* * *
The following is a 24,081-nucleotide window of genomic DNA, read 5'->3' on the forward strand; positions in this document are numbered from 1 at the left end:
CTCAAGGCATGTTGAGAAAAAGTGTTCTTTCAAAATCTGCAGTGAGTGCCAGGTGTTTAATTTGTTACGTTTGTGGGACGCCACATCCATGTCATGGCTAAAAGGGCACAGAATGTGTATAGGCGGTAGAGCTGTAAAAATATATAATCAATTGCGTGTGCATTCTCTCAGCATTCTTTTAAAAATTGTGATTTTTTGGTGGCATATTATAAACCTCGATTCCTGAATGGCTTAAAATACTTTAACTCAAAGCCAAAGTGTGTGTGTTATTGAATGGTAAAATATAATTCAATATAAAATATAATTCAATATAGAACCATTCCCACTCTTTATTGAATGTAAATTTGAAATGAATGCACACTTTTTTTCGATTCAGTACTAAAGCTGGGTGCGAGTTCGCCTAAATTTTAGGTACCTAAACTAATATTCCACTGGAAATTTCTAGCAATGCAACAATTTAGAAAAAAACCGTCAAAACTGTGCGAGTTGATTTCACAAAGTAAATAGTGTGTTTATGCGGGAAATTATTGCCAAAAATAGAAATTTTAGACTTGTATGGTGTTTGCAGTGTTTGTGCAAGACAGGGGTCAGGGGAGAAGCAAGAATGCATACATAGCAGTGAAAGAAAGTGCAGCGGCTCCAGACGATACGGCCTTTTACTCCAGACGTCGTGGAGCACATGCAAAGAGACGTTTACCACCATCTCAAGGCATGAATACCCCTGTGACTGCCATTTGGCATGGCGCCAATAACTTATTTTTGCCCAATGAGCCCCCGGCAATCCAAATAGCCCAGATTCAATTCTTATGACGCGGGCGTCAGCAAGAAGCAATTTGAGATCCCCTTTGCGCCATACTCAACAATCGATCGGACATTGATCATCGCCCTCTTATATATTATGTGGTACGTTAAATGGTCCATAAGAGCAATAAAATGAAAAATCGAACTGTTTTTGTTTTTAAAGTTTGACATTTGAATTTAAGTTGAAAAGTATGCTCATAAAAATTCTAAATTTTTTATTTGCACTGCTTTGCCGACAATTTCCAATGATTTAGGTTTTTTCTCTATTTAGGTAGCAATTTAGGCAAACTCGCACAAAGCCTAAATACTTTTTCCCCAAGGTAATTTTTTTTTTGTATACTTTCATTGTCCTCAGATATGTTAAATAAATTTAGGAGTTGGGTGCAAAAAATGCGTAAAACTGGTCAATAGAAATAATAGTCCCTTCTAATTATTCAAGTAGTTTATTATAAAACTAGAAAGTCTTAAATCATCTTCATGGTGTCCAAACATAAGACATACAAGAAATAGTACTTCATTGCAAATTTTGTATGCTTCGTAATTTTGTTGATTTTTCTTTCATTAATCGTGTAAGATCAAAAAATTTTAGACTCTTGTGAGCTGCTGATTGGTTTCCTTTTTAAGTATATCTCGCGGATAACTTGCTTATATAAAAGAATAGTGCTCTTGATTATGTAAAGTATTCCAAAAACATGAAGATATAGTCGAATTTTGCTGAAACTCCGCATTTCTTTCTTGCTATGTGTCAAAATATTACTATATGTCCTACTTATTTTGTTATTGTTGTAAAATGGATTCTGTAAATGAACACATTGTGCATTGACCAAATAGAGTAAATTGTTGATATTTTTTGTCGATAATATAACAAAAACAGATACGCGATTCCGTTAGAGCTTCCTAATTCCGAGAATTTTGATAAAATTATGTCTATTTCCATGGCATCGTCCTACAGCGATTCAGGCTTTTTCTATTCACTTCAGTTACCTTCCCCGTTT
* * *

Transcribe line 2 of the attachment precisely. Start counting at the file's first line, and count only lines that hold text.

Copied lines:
CTCAAGGCATGTTGAGAAAAAGTGTTCTTTCAAAATCTGCAGTGAGTGCCAGGTGTTTAATTTGTTACGTTTGTGGGACGCCACATCCATGTCATGGCTAAAAGGGCACAGAATGTGTATAGGCGGTAGAGCTGTAAAAATATATAATCAATTGCGTGTGCATTCTCTCAGCATTCTTTTAAAAATTGTGATTTTTTGGTGGCATATTATAAACCTCGATTCCTGAATGGCTTAAAATACTTTAACTCAAAGCCAAAGTGTGTGTGTTATTGAATGGTAAAATATAATTCAATATAAAATATAATTCAATATAGAACCATTCCCACTCTTTATTGAATGTAAATTTGAAATGAATGCACACTTTTTTTCGATTCAGTACTAAAGCTGGGTGCGAGTTCGCCTAAATTTTAGGTACCTAAACTAATATTCCACTGGAAATTTCTAGCAATGCAACAATTTAGAAAAAAACCGTCAAAACTGTGCGAGTTGATTTCACAAAGTAAATAGTGTGTTTATGCGGGAAATTATTGCCAAAAATAGAAATTTTAGACTTGTATGGTGTTTGCAGTGTTTGTGCAAGACAGGGGTCAGGGGAGAAGCAAGAATGCATACATAGCAGTGAAAGAAAGTGCAGCGGCTCCAGACGATACGGCCTTTTACTCCAGACGTCGTGGAGCACATGCAAAGAGACGTTTACCACCATCTCAAGGCATGAATACCCCTGTGACTGCCATTTGGCATGGCGCCAATAACTTATTTTTGCCCAATGAGCCCCCGGCAATCCAAATAGCCCAGATTCAATTCTTATGACGCGGGCGTCAGCAAGAAGCAATTTGAGATCCCCTTTGCGCCATACTCAACAATCGATCGGACATTGATCATCGCCCTCTTATATATTATGTGGTACGTTAAATGGTCCATAAGAGCAATAAAATGAAAAATCGAACTGTTTTTGTTTTTAAAGTTTGACATTTGAATTTAAGTTGAAAAGTATGCTCATAAAAATTCTAAATTTTTTATTTGCACTGCTTTGCCGACAATTTCCAATGATTTAGGTTTTTTCTCTATTTAGGTAGCAATTTAGGCAAACTCGCACAAAGCCTAAATACTTTTTCCCCAAGGTAATTTTTTTTTTGTATACTTTCATTGTCCTCAGATATGTTAAATAAATTTAGGAGTTGGGTGCAAAAAATGCGTAAAACTGGTCAATAGAAATAATAGTCCCTTCTAATTATTCAAGTAGTTTATTATAAAACTAGAAAGTCTTAAATCATCTTCATGGTGTCCAAACATAAGACATACAAGAAATAGTACTTCATTGCAAATTTTGTATGCTTCGTAATTTTGTTGATTTTTCTTTCATTAATCGTGTAAGATCAAAAAATTTTAGACTCTTGTGAGCTGCTGATTGGTTTCCTTTTTAAGTATATCTCGCGGATAACTTGCTTATATAAAAGAATAGTGCTCTTGATTATGTAAAGTATTCCAAAAACATGAAGATATAGTCGAATTTTGCTGAAACTCCGCATTTCTTTCTTGCTATGTGTCAAAATATTACTATATGTCCTACTTATTTTGTTATTGTTGTAAAATGGATTCTGTAAATGAACACATTGTGCATTGACCAAATAGAGTAAATTGTTGATATTTTTTGTCGATAATATAACAAAAACAGATACGCGATTCCGTTAGAGCTTCCTAATTCCGAGAATTTTGATAAAATTATGTCTATTTCCATGGCATCGTCCTACAGCGATTCAGGCTTTTTCTATTCACTTCAGTTACCTTCCCCGTTT